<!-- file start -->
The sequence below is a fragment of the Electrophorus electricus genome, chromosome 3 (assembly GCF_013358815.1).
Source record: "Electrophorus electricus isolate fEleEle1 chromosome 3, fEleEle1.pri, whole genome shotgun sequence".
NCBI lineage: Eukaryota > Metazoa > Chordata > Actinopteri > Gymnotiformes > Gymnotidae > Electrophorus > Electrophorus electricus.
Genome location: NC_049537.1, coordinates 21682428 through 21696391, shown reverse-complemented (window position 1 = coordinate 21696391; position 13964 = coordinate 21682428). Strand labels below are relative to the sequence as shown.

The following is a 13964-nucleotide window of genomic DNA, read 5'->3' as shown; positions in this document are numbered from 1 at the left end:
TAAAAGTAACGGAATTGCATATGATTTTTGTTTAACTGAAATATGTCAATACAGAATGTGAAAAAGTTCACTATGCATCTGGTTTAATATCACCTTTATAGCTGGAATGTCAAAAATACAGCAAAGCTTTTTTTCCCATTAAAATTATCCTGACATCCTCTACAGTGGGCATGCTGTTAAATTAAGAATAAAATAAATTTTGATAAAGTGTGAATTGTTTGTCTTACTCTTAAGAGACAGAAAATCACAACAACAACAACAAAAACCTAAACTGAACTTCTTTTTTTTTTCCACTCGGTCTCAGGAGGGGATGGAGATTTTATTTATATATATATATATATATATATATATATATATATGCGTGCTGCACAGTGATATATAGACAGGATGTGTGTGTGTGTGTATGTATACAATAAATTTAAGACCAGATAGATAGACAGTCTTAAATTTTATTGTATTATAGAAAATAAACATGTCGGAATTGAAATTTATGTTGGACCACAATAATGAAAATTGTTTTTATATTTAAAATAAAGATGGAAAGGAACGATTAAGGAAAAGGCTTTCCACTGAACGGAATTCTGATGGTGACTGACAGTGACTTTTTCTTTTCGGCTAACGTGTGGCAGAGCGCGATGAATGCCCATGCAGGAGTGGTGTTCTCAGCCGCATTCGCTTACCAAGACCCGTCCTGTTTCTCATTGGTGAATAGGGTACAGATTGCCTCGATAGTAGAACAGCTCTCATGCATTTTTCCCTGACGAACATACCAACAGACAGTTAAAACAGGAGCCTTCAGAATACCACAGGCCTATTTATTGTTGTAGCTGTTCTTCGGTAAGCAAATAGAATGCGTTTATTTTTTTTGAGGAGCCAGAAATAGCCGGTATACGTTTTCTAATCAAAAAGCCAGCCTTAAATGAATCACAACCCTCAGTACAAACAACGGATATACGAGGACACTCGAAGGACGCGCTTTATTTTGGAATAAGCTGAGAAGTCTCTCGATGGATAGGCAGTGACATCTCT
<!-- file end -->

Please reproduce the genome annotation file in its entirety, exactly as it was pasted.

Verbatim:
The sequence below is a fragment of the Electrophorus electricus genome, chromosome 3 (assembly GCF_013358815.1).
Source record: "Electrophorus electricus isolate fEleEle1 chromosome 3, fEleEle1.pri, whole genome shotgun sequence".
NCBI lineage: Eukaryota > Metazoa > Chordata > Actinopteri > Gymnotiformes > Gymnotidae > Electrophorus > Electrophorus electricus.
Genome location: NC_049537.1, coordinates 21682428 through 21696391, shown reverse-complemented (window position 1 = coordinate 21696391; position 13964 = coordinate 21682428). Strand labels below are relative to the sequence as shown.

The following is a 13964-nucleotide window of genomic DNA, read 5'->3' as shown; positions in this document are numbered from 1 at the left end:
TAAAAGTAACGGAATTGCATATGATTTTTGTTTAACTGAAATATGTCAATACAGAATGTGAAAAAGTTCACTATGCATCTGGTTTAATATCACCTTTATAGCTGGAATGTCAAAAATACAGCAAAGCTTTTTTTCCCATTAAAATTATCCTGACATCCTCTACAGTGGGCATGCTGTTAAATTAAGAATAAAATAAATTTTGATAAAGTGTGAATTGTTTGTCTTACTCTTAAGAGACAGAAAATCACAACAACAACAACAAAAACCTAAACTGAACTTCTTTTTTTTTTCCACTCGGTCTCAGGAGGGGATGGAGATTTTATTTATATATATATATATATATATATATATATATATATGCGTGCTGCACAGTGATATATAGACAGGATGTGTGTGTGTGTGTATGTATACAATAAATTTAAGACCAGATAGATAGACAGTCTTAAATTTTATTGTATTATAGAAAATAAACATGTCGGAATTGAAATTTATGTTGGACCACAATAATGAAAATTGTTTTTATATTTAAAATAAAGATGGAAAGGAACGATTAAGGAAAAGGCTTTCCACTGAACGGAATTCTGATGGTGACTGACAGTGACTTTTTCTTTTCGGCTAACGTGTGGCAGAGCGCGATGAATGCCCATGCAGGAGTGGTGTTCTCAGCCGCATTCGCTTACCAAGACCCGTCCTGTTTCTCATTGGTGAATAGGGTACAGATTGCCTCGATAGTAGAACAGCTCTCATGCATTTTTCCCTGACGAACATACCAACAGACAGTTAAAACAGGAGCCTTCAGAATACCACAGGCCTATTTATTGTTGTAGCTGTTCTTCGGTAAGCAAATAGAATGCGTTTATTTTTTTTGAGGAGCCAGAAATAGCCGGTATACGTTTTCTAATCAAAAAGCCAGCCTTAAATGAATCACAACCCTCAGTACAAACAACGGATATACGAGGACACTCGAAGGACGCGCTTTATTTTGGAATAAGCTGAGAAGTCTCTCGATGGATAGGCAGTGACATCTCT